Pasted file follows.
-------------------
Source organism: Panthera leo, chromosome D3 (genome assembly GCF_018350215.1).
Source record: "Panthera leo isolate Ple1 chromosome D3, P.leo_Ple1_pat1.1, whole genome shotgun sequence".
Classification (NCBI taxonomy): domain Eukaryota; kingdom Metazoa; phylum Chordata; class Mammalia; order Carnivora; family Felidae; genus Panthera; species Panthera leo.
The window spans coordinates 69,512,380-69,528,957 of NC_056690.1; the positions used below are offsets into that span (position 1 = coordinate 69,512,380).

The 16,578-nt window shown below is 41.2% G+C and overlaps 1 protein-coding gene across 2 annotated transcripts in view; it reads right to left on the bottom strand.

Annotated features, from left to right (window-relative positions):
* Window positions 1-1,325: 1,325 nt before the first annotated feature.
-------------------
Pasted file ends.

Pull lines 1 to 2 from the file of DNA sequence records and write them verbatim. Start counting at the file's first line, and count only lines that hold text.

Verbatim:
Source organism: Panthera leo, chromosome D3 (genome assembly GCF_018350215.1).
Source record: "Panthera leo isolate Ple1 chromosome D3, P.leo_Ple1_pat1.1, whole genome shotgun sequence".